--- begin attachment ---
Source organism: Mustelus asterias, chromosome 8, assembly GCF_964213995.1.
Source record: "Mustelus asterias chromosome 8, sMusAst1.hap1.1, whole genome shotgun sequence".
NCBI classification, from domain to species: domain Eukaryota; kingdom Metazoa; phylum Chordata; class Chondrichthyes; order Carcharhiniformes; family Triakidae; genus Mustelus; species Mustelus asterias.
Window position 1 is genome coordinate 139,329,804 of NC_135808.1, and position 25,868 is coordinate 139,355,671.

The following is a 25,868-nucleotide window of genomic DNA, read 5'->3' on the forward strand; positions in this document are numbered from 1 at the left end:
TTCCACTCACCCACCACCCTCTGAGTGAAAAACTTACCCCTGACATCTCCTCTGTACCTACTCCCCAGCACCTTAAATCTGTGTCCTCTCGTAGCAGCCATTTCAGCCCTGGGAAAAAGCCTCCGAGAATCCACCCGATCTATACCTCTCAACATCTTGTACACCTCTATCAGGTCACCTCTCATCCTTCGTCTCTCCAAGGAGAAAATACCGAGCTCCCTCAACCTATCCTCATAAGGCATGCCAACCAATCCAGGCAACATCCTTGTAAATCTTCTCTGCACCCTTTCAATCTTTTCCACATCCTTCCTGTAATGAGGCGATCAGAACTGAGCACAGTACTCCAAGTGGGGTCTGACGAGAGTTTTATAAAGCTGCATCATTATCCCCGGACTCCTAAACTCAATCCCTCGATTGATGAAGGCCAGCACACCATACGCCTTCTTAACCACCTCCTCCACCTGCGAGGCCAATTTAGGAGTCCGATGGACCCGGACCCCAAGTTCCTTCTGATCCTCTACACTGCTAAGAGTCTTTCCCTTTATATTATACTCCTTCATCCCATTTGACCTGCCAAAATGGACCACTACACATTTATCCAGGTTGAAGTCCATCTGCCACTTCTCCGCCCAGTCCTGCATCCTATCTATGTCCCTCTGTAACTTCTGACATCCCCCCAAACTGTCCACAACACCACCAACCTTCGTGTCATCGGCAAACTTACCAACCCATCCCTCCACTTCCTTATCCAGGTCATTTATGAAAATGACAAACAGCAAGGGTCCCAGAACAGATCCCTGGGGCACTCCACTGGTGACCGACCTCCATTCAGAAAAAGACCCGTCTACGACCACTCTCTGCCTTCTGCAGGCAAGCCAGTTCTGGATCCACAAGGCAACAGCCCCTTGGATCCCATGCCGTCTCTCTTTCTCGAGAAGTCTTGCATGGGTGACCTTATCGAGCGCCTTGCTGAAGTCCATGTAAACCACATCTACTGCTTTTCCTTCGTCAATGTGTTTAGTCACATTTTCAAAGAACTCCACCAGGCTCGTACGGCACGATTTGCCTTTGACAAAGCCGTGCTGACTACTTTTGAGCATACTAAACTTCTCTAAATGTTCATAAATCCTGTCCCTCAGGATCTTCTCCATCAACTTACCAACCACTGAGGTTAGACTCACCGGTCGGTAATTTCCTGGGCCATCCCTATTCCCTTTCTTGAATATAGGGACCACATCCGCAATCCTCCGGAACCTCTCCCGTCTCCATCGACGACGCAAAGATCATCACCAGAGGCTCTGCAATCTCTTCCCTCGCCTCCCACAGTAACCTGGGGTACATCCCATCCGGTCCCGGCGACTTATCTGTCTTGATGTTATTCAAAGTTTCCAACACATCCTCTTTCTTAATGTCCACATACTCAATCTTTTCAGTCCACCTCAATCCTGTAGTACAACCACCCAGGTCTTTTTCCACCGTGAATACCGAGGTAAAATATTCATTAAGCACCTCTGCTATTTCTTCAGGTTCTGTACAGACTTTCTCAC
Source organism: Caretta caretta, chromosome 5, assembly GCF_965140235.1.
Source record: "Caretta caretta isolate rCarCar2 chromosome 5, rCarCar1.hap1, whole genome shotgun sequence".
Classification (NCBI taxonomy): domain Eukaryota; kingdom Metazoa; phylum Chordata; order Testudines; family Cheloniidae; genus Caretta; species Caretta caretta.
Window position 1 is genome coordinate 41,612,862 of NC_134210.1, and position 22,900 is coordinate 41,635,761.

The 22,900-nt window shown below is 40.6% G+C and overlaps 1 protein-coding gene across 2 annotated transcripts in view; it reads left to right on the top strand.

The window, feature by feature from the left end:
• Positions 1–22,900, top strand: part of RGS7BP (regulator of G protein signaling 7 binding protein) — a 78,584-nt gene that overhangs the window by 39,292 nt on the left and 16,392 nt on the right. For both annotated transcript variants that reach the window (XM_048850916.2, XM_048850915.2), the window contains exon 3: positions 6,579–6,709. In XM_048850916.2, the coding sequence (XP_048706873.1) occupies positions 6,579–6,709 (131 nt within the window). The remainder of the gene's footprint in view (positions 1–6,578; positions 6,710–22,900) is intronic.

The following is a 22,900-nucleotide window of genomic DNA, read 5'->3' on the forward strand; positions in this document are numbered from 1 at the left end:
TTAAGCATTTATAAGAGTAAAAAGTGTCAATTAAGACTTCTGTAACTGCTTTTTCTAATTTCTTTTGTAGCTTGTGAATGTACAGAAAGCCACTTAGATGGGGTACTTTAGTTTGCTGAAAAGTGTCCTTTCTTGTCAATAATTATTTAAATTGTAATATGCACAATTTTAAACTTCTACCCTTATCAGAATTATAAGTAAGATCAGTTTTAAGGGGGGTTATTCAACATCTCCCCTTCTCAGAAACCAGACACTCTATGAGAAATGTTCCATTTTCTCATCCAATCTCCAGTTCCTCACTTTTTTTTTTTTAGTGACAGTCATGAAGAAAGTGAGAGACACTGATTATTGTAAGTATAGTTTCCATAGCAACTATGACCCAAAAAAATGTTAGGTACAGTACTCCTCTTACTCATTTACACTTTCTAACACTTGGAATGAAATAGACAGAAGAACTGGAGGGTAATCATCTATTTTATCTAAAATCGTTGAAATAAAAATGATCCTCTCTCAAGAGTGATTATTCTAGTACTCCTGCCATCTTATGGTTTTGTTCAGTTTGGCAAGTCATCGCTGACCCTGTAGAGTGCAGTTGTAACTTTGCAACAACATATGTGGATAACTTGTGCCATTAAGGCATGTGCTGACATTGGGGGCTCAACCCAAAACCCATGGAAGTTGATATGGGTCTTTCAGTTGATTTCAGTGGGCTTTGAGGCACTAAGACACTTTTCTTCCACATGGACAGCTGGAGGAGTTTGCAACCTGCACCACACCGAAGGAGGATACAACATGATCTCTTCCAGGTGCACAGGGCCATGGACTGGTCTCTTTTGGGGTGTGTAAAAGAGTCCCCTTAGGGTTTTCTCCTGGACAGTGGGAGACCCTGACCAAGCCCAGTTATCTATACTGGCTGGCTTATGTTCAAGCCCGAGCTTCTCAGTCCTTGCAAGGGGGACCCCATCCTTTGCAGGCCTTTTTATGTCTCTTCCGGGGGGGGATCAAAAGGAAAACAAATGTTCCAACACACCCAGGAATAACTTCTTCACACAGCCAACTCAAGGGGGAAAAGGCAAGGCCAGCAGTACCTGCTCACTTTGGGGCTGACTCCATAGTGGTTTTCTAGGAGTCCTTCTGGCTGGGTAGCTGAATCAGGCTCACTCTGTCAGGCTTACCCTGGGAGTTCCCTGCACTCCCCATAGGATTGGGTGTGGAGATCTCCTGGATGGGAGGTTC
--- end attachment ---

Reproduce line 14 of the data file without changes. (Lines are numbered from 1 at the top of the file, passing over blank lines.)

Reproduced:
The following is a 22,900-nucleotide window of genomic DNA, read 5'->3' on the forward strand; positions in this document are numbered from 1 at the left end: